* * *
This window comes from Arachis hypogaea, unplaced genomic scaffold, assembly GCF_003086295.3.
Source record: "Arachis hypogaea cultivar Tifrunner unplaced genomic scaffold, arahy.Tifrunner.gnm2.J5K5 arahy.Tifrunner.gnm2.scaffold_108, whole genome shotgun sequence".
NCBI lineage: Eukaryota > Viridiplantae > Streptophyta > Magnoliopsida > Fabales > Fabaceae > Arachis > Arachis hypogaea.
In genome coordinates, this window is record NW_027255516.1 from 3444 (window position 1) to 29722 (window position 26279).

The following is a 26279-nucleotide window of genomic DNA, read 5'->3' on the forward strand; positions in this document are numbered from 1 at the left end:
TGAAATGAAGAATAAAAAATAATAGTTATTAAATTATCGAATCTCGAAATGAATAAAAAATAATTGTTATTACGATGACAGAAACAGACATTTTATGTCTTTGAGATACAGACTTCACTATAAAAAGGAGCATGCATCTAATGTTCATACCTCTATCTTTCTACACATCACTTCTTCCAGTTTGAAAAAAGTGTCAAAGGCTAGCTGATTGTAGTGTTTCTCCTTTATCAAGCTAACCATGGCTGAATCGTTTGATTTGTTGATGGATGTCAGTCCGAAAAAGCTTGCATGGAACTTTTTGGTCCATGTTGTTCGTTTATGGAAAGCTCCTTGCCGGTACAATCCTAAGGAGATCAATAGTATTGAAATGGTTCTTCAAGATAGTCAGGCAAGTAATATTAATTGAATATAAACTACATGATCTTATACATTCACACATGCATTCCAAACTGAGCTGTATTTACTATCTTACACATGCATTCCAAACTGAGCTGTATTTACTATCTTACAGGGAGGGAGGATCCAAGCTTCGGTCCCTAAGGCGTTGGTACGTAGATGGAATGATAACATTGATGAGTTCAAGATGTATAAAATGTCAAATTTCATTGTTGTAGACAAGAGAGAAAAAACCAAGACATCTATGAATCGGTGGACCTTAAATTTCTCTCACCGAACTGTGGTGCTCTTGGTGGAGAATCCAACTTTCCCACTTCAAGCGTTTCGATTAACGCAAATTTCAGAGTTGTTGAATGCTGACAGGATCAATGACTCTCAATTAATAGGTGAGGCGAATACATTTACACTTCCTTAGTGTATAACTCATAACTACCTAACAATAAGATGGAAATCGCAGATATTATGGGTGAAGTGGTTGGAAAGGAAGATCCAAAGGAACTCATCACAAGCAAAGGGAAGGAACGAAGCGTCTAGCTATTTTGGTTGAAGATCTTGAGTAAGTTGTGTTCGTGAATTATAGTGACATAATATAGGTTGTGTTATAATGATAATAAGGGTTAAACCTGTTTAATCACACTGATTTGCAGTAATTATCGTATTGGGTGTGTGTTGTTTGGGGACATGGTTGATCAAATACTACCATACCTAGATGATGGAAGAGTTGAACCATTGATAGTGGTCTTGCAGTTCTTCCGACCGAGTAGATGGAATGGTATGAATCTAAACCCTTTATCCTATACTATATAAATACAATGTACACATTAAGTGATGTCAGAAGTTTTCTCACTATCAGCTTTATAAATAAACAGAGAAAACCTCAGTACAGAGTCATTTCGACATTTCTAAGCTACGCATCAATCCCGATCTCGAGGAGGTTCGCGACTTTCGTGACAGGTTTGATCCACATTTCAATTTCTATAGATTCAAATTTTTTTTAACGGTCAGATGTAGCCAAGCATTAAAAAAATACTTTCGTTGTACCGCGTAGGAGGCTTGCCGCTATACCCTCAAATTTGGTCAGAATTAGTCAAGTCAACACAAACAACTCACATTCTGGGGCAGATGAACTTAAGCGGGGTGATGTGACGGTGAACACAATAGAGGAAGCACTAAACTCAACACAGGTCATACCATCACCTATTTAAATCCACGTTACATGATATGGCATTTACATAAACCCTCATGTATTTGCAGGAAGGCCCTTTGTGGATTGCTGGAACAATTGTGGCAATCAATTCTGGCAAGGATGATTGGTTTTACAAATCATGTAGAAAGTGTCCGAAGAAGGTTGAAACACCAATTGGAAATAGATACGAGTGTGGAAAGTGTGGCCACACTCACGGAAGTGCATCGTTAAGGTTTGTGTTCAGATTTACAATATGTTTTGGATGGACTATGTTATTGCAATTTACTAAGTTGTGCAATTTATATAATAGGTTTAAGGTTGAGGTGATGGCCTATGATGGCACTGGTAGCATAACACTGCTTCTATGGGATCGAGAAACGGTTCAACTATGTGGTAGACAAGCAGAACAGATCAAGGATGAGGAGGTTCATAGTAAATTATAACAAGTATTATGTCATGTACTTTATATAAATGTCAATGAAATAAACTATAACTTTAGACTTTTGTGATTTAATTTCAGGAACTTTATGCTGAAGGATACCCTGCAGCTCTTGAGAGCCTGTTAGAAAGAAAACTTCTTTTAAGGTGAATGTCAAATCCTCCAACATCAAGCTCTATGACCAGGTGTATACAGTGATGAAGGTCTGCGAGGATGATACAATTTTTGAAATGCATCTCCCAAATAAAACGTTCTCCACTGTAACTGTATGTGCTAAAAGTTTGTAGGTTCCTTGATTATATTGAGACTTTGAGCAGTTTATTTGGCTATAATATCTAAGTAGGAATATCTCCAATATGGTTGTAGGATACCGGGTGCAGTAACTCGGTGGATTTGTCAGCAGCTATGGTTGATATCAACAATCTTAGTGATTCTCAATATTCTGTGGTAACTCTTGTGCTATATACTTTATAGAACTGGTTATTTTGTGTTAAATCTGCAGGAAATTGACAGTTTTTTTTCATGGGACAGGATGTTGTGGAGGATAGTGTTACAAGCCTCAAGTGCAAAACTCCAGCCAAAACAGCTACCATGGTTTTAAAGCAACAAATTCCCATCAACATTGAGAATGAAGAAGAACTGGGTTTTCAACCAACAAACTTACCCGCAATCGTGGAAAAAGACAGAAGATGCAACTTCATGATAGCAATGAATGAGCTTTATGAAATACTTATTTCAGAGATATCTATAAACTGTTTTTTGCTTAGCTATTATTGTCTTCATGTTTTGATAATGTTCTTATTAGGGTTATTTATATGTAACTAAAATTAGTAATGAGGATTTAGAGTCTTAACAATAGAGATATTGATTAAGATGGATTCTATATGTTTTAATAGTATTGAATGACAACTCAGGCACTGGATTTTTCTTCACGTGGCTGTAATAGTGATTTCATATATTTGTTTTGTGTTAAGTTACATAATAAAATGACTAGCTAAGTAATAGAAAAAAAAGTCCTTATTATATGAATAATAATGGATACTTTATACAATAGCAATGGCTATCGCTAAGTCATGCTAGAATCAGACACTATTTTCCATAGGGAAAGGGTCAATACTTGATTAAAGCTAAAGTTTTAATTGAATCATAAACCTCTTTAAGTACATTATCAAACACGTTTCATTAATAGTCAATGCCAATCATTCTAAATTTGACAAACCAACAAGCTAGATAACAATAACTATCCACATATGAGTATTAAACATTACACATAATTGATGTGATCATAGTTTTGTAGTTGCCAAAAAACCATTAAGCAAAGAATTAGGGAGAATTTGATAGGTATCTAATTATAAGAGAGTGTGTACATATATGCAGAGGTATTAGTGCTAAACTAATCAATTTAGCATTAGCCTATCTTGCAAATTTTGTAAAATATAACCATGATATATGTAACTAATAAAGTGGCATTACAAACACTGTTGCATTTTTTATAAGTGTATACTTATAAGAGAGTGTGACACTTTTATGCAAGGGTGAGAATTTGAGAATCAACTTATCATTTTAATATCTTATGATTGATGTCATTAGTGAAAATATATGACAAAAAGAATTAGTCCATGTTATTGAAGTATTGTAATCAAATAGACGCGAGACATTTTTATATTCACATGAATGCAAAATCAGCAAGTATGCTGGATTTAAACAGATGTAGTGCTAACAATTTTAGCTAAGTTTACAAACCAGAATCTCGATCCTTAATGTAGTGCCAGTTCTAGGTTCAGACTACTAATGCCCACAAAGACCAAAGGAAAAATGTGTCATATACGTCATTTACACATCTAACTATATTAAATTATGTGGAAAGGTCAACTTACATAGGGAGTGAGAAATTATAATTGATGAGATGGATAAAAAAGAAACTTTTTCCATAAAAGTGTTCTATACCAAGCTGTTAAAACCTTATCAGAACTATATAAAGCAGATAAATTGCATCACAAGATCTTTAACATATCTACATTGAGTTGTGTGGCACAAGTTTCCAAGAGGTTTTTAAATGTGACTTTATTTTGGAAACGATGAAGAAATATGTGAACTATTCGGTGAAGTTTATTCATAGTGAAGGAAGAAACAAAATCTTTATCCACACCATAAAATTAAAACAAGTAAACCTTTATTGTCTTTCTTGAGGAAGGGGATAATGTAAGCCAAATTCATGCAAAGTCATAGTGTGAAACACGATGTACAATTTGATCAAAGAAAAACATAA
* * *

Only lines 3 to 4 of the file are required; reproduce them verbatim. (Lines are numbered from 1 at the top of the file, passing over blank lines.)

NCBI lineage: Eukaryota > Viridiplantae > Streptophyta > Magnoliopsida > Fabales > Fabaceae > Arachis > Arachis hypogaea.
In genome coordinates, this window is record NW_027255516.1 from 3444 (window position 1) to 29722 (window position 26279).